My family is very private, so I have to believe something good will come from sharing our very personal story with you through my film, The Self-Made Man. The extremely public death of Terri Schiavo has shown how polarized we can become over the issue of how we die, and how this polarization can devastate a family. Through The Self-Made Man, I hope to show how a family can deal openly and lovingly with a family member’s decision to die. I hope that my family’s experience can help other families discuss their end-of-life wishes and prepare the legal documents that specify their end-of-life wishes (living will or advanced directive) and designate a trusted loved one (health care power of attorney) to make health care decisions for them should they become incapacitated.
As you watch The Self-Made Man, I’d like you to know that the nuances you see in it, the ambivalence, the things that seem open to interpretation, are indeed intended to be open to your interpretation. I am presenting my point of view on what happened in my family, but I don’t intend to convince you of anything other than the need to form and act on your own point of view.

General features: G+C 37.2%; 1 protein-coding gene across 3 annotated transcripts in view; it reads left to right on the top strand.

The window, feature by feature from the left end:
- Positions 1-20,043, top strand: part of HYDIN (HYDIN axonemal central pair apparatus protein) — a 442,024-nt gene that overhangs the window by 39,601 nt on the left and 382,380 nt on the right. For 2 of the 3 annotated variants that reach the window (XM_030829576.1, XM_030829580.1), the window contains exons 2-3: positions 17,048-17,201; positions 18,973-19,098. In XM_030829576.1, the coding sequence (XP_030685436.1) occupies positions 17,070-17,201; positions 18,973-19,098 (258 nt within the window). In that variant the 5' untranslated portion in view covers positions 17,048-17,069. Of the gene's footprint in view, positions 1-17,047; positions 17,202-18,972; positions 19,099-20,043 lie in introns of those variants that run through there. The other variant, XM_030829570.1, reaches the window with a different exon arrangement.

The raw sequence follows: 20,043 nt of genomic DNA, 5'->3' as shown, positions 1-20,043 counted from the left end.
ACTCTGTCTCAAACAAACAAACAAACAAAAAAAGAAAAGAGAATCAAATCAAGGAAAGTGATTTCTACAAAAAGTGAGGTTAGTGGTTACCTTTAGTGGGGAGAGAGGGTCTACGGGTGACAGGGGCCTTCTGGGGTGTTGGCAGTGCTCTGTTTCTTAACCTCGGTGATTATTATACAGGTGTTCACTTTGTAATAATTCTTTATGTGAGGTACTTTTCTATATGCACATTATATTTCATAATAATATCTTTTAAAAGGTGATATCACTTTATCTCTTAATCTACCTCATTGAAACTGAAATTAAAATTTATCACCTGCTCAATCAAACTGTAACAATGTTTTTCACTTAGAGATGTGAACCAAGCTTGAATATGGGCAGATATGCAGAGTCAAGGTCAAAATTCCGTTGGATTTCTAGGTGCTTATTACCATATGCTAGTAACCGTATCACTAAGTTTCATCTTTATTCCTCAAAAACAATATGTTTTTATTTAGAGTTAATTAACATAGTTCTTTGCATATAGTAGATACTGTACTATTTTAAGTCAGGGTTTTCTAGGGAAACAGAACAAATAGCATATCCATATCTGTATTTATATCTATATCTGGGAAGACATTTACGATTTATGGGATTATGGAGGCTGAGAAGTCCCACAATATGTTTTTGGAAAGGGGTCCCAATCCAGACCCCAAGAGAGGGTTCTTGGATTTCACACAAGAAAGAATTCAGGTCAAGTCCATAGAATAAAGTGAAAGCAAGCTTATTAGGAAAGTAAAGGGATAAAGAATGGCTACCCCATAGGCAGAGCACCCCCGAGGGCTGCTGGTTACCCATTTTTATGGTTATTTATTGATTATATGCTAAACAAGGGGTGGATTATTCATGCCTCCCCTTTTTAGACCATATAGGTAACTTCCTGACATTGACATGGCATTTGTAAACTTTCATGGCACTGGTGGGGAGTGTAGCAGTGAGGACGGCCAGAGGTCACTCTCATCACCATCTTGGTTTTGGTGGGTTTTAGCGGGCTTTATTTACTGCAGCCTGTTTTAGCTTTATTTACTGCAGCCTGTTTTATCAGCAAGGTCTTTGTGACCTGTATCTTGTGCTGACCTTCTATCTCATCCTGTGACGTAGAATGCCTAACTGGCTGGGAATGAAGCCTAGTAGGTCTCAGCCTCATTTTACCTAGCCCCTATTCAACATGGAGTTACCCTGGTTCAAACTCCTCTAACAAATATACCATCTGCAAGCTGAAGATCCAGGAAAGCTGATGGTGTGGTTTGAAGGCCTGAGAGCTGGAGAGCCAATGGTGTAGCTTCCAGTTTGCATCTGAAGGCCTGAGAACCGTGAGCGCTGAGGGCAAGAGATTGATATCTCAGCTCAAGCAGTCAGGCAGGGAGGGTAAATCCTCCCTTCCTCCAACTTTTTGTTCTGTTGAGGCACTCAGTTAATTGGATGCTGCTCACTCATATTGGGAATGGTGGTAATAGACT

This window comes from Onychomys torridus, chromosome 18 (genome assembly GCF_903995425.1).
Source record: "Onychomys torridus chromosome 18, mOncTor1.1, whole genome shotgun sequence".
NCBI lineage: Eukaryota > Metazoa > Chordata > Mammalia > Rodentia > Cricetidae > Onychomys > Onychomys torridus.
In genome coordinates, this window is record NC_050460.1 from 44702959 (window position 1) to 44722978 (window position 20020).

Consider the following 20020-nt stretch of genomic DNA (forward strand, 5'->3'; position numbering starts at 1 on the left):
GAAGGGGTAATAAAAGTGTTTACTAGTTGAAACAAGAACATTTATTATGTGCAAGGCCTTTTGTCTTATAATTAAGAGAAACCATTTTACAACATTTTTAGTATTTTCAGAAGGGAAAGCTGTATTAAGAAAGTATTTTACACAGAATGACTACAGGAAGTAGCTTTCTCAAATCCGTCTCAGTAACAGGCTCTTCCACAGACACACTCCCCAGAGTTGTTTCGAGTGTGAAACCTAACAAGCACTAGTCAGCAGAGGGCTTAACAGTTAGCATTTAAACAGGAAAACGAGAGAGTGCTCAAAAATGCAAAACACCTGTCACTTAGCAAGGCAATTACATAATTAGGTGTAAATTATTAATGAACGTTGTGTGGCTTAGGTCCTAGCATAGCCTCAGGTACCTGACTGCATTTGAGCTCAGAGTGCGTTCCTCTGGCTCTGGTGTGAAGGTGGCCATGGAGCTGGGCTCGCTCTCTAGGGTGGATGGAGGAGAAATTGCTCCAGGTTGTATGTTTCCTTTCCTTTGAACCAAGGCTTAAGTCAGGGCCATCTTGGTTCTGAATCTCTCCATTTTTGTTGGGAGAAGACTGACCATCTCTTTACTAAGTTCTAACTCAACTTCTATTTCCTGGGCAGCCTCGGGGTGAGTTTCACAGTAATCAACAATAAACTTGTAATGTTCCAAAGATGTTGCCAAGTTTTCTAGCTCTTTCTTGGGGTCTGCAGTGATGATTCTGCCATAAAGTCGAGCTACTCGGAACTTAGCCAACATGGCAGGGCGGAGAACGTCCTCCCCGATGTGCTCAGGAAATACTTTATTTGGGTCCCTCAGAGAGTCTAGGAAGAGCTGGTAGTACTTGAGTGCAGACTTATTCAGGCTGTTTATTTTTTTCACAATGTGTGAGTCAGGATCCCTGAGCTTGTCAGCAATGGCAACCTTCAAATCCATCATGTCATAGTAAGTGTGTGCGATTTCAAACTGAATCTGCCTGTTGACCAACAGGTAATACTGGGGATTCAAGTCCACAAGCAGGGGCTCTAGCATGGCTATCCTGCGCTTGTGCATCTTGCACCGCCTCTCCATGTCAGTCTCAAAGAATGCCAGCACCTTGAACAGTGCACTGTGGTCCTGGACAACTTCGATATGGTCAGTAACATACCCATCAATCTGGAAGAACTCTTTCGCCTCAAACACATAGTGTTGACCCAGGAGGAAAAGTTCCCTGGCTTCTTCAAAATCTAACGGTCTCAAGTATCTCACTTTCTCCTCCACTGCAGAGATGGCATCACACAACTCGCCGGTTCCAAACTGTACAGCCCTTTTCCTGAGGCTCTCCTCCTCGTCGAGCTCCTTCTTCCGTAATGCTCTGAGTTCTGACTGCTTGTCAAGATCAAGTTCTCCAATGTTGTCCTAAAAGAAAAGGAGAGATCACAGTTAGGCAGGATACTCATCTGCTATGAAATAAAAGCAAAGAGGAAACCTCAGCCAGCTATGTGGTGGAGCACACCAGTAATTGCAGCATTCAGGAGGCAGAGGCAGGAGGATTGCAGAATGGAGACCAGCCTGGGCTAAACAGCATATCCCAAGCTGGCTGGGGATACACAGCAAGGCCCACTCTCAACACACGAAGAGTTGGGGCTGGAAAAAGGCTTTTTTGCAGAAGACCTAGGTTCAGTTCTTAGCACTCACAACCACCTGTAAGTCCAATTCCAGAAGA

I know The Self-Made Man will be controversial. I’ve heard from many people who, upon seeing the film, tell me of a similar story in their own families. In many cases, it’s something they don’t talk about out of fear and shame. If you are one of these people, I’d like to ask you to share your story with others, to end the secrecy about people who take their own lives due to terminal illness or disability or physical pain they cannot endure.
On the other hand, you may be someone who thinks that hastening one’s own death can never be rational or good. You may oppose “rational suicide” or “assisted suicide” for religious reasons or because you think that wanting to hasten one’s death is a sign of untreated depression. Or you may oppose hastened death because you fear that allowing people to do this is the beginning of a “slippery slope,” leading to the ability of HMOs or the government to euthanize poor, weak, or disabled people.
I’d like to encourage people on both sides of these issues to consider the other side’s point of view, calm down the rhetoric, and strive toward compromises that enhance freedom and tolerance. If anyone reading this is in despair and considering suicide, please talk to someone before doing anything. You can talk to a sympathetic listener 24 hours a day, 7 days a week, by calling 1-800-273-TALK (8255).
— Susan Stern, Director/Producer/Writer
San Francisco, 2005